Boeing told nonunion corporate staff in an all-hands virtual meeting this month that it will begin outsourcing finance and accounting jobs to Tata Consultancy Services of India.
Boeing said Tuesday that about 150 jobs nationwide will be cut in the first batch of layoffs, with more to come next year and thereafter. The first layoff notices will go out in October.
“The Finance team is planning for lower staffing levels as it simplifies processes, improves efficiency and shares select work with an outside partner,” Boeing said in a statement, adding that it “will assess future impacts as the process continues in the coming years.”
“It was kind of a shock the way they rolled it out,” said one senior Boeing finance employee, who asked for anonymity to retain his job. “They had the all-hands enterprise meeting and then four days later everyone was moved into new organizations with new managers.”
Boeing’s finance group pre-pandemic consisted of about 6,000 employees companywide, according to the company. At least 1,000 are in the Puget Sound region, the finance employee said.
The announcement has left many people hanging, wondering if their jobs will be among those cut but not knowing for sure.
“We’re trying to strike a balance, being as transparent as we can without getting ahead of the work that we still have to do,” a Boeing spokesman said. “We’ve been frank with employees that we do expect lower staffing levels within finance. As soon as we know the details, we’ll share those.”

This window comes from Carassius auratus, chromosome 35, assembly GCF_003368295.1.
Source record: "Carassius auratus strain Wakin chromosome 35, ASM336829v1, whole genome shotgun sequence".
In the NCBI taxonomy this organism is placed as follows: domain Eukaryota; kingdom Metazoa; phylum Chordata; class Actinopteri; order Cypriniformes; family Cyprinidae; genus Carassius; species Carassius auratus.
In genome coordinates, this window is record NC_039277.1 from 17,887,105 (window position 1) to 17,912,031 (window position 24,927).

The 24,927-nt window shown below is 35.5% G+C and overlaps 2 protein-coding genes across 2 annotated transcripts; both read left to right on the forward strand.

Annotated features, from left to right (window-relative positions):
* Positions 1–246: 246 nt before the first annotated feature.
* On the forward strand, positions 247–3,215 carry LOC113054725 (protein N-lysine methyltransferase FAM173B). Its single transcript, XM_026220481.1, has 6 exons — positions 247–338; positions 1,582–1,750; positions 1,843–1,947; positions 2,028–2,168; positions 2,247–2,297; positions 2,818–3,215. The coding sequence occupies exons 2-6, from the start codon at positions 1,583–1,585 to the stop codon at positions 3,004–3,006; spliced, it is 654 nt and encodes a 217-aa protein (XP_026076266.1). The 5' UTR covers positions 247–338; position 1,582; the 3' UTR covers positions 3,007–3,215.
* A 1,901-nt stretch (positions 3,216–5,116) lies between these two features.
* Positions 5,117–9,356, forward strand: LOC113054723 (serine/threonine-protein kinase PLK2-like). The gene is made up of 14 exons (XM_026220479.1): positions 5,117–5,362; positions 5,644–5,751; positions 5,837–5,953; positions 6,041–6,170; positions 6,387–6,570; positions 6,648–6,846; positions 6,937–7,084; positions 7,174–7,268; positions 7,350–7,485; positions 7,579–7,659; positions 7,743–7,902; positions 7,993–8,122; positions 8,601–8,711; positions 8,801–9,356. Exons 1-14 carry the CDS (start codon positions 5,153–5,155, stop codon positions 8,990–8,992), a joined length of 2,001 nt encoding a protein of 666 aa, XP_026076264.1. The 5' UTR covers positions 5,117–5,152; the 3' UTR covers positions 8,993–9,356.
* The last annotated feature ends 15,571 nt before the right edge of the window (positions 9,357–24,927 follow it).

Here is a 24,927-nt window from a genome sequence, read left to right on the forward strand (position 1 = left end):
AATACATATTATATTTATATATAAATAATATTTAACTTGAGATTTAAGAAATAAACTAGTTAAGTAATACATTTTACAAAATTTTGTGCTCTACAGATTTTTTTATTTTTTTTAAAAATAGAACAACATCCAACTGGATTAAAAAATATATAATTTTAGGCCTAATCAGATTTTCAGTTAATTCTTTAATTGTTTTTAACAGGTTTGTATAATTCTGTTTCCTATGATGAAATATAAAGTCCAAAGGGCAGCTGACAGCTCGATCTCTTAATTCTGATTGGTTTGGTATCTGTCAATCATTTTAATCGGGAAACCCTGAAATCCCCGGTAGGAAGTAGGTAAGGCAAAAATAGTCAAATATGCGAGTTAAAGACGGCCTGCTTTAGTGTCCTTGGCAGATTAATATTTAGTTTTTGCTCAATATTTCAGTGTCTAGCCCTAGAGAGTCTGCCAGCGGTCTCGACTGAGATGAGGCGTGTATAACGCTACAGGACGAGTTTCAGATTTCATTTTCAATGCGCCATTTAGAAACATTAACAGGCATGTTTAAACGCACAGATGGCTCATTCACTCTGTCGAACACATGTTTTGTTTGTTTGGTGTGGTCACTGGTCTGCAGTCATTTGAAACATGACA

This week, Tata managers began directly consulting with Boeing finance and accounting managers to identify the precise work statement the Indian company will take over. Once that’s pinned down, Boeing will notify the individuals who are to be laid off, including some management employees.
Before their departure, those employees will be asked to train the Tata personnel in Boeing procedures to smooth the handover of the work.
Transformation = downsizing
The planned layoffs are part of a broad and concerted Boeing effort in recent years to cut nonunion corporate jobs.
“Several of our corporate functions, including Information Technology and Finance, have implemented changes to streamline their operations, resulting in lower staffing levels” in those areas, Boeing said Tuesday.
That push began with moves to get rid of IT work that could be done more cheaply elsewhere and was not seen as central to Boeing’s business.
Several years ago Boeing outsourced a range of low-level finance work to Genpact, a multinational company founded in India and with a large presence in that country.
According to the senior Boeing finance employee, Tata will take over some of the Genpact work, though Genpact will continue to do some other work for Boeing.
Boeing’s new Chief Financial Officer Brian West, who joined the company in August last year, has intensified the focus on cutting financial and accounting jobs.
In November, he appointed Amy Rodrigues to lead the finance and accounting team, with a telling extension to her title: vice president of finance and finance transformation.